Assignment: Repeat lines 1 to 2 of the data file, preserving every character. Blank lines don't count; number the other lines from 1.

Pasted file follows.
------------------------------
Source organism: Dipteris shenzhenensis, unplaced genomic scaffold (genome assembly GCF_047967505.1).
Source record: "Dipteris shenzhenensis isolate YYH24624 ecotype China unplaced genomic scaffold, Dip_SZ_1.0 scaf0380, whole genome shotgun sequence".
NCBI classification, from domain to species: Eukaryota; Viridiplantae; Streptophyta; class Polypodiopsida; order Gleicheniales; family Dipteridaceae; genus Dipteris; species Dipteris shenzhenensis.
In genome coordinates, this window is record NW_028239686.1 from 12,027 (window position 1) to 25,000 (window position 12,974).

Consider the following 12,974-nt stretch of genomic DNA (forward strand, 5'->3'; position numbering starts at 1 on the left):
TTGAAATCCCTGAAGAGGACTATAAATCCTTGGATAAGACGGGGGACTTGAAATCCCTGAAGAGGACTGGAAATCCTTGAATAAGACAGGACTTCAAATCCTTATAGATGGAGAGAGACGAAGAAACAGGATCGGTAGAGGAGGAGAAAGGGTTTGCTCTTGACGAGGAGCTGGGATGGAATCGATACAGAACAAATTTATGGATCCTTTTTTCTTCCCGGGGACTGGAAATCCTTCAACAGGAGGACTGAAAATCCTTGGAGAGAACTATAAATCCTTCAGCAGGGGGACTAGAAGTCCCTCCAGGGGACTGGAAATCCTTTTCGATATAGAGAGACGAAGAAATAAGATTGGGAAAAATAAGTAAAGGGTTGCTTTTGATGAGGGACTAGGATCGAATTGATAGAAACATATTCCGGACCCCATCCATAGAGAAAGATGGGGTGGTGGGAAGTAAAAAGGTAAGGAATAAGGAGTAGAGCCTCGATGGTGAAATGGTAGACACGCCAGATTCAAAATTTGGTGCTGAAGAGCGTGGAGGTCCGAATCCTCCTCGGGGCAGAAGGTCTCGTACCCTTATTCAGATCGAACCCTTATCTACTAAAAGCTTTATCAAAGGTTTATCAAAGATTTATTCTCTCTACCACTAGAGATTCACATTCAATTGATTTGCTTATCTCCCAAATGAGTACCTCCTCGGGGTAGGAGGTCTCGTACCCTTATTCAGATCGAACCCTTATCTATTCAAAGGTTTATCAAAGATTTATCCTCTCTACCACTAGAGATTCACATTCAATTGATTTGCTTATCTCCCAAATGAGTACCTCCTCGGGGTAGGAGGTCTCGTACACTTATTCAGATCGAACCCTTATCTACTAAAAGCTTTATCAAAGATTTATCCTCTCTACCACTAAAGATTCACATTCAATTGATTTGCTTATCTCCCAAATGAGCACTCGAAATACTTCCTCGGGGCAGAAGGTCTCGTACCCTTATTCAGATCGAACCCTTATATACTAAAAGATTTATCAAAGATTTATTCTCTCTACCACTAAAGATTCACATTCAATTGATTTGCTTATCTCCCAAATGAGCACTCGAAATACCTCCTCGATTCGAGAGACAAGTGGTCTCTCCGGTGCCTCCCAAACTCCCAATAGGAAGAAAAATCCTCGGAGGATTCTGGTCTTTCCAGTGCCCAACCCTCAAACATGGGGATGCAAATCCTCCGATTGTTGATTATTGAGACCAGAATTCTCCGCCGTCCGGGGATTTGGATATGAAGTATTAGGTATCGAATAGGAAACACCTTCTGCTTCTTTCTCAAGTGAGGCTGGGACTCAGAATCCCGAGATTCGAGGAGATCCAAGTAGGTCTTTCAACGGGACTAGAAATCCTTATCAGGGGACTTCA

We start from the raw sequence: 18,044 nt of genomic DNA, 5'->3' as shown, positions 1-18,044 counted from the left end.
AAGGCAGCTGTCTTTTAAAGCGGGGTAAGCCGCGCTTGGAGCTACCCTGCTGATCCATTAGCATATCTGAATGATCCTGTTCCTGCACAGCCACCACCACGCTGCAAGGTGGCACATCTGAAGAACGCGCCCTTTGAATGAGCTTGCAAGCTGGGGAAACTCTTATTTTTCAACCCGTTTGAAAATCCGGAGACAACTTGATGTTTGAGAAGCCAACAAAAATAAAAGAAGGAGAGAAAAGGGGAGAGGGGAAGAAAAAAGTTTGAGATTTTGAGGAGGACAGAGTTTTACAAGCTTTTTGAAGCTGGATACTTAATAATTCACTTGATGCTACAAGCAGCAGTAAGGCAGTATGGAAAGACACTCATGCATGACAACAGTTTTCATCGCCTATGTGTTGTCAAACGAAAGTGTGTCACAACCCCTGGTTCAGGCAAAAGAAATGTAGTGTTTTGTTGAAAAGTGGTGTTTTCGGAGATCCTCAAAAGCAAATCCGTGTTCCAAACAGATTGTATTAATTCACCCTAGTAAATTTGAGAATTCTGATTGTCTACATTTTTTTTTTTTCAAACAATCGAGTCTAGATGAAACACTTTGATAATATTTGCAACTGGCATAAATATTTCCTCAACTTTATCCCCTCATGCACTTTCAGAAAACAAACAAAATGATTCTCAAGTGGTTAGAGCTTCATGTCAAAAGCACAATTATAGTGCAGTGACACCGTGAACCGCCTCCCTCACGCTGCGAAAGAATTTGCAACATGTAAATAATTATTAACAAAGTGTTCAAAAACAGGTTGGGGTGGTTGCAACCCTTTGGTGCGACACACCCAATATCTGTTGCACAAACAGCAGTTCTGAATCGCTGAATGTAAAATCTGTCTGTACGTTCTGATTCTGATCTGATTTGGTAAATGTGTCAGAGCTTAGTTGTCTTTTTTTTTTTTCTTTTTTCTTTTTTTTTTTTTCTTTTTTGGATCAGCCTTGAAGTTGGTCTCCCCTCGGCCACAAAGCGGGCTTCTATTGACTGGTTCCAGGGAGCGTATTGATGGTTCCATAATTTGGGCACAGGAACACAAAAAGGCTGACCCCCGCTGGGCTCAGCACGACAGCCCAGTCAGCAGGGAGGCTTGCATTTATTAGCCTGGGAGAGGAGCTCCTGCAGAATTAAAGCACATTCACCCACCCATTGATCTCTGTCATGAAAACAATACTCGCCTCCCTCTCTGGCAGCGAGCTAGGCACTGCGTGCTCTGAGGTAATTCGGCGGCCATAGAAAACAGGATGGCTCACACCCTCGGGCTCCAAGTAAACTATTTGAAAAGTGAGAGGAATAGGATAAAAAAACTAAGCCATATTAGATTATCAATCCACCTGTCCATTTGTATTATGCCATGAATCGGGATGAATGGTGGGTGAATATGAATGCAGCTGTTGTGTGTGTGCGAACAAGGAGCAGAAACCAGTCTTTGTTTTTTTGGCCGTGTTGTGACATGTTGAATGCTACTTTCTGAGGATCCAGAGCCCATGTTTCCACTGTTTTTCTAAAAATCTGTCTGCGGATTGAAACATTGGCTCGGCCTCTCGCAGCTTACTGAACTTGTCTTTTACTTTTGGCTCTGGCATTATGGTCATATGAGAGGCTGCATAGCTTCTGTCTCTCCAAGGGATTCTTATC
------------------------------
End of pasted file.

Source organism: Dipteris shenzhenensis, unplaced genomic scaffold (genome assembly GCF_047967505.1).
Source record: "Dipteris shenzhenensis isolate YYH24624 ecotype China unplaced genomic scaffold, Dip_SZ_1.0 scaf0380, whole genome shotgun sequence".